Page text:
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US retired general resigns from Brookings Institution over Qatar lobbying probe

Former commander of US troops in Afghanistan under investigation over allegedly trying to aid Doha during Gulf rift in 2017
US retired Marine General John Allen speaks during the final day of the 2016 Democratic National Convention in Philadelphia, Pennsylvania (AFP/File photo)

Retired US Marine General John Allen resigned as president of the Brookings Institution on Sunday after coming under investigation over alleged illegal lobbying on behalf of Qatar.

The influential Washington-based think tank had placed Allen on administrative leave last Wednesday after court filings revealed that the FBI had seized Allen’s electronic data as part of a lobbying probe.

“The integrity and objectivity of Brookings’s scholarship constitute the institution’s principal assets, and Brookings seeks to maintain high ethical standards in all its operations,” the co-chairs of the institution’s board of trustees wrote on Sunday.

FBI investigates former US general over alleged Qatar lobbying role
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“Our policies on research independence and integrity reflect these values.”

The former four-star general said in a statement: “While I leave the institution with a heavy heart, I know it is best for all concerned in this moment.”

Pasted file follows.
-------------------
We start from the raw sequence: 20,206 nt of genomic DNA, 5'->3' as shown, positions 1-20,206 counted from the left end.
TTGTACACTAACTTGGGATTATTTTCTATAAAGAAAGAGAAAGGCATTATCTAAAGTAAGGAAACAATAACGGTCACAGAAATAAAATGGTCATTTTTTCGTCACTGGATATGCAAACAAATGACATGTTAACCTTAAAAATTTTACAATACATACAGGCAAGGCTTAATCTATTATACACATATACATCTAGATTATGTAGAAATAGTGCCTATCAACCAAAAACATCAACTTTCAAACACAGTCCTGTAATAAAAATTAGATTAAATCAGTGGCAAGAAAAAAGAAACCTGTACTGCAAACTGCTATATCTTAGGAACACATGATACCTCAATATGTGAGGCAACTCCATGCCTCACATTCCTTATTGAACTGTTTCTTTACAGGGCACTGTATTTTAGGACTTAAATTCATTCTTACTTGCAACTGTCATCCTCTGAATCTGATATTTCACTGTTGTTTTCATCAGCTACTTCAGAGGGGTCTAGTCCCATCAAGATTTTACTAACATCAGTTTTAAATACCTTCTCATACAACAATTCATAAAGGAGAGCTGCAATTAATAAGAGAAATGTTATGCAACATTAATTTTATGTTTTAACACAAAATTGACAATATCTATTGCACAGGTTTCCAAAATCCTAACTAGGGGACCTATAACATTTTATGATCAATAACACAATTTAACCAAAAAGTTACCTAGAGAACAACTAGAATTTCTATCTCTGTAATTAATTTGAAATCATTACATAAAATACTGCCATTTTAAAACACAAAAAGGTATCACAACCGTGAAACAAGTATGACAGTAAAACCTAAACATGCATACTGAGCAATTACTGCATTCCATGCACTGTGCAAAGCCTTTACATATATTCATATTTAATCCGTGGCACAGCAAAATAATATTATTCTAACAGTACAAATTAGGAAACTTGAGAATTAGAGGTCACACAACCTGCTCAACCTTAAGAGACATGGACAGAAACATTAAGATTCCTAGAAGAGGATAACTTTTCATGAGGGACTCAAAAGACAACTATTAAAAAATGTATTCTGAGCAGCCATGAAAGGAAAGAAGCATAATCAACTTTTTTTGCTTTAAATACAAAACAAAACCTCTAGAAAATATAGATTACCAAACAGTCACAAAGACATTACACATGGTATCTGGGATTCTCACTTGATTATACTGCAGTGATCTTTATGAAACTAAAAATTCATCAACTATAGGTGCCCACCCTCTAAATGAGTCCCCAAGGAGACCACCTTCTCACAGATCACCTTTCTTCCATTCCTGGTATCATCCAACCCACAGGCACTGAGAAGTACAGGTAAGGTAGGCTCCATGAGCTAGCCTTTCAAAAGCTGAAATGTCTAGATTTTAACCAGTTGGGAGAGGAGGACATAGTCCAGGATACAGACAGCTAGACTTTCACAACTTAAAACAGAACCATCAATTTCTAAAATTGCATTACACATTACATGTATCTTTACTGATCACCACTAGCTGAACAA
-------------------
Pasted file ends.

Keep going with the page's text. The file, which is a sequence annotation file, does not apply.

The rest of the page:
The court filings reveal that prosecutors cited messages from Allen in which he allegedly sought payment for work helping Qatar win favour with Washington during a rift with its Gulf neighbours in 2017.

In June 2017, Saudi Arabia, the United Arab Emirates, Bahrain and Egypt severed diplomatic, trade and travel ties with Qatar over claims that it supported terrorism - a charge that Doha has long denied.

Lobbying Washington

The investigation into Allen is a part of an expanding probe that has already ensnared Richard Olson, a former ambassador to the UAE and Pakistan, who pleaded guilty to federal charges last week, and Imaad Zuberi, a prolific political donor now serving a 12-year prison sentence on corruption charges.

Allen is alleged to have travelled to Qatar with Olson and met with top officials in the Gulf emirate, offering advice on how to influence US policy and promote Doha's point of view to the White House and members of Congress.

The former general, who commanded US and Nato troops in Afghanistan, is believed to have sought $20,000 as a "speaker’s fee" for a weekend trip and then "work out a fuller arrangement of a longer-term relationship," according to an FBI affidavit. 

US federal law stipulates that any individual lobbying for a foreign government must register with the Department of Justice.

Last week, a spokesperson for the general denied wrongdoing, calling the narrative of the court filing “factually inaccurate, incomplete and misleading”.

Allen is also alleged to have used the same trip to seek to advance business dealings with Doha for two companies he was affiliated with. He used his Brookings email account for some Qatar-related communications, court papers say.

Qatar has long been one of Brookings' biggest financial backers, though it says it has stopped taking Qatari funding.

Brookings and the Qatar embassy to the US did not immediately respond to Middle East Eye's request for comment last week following the revelation of the probe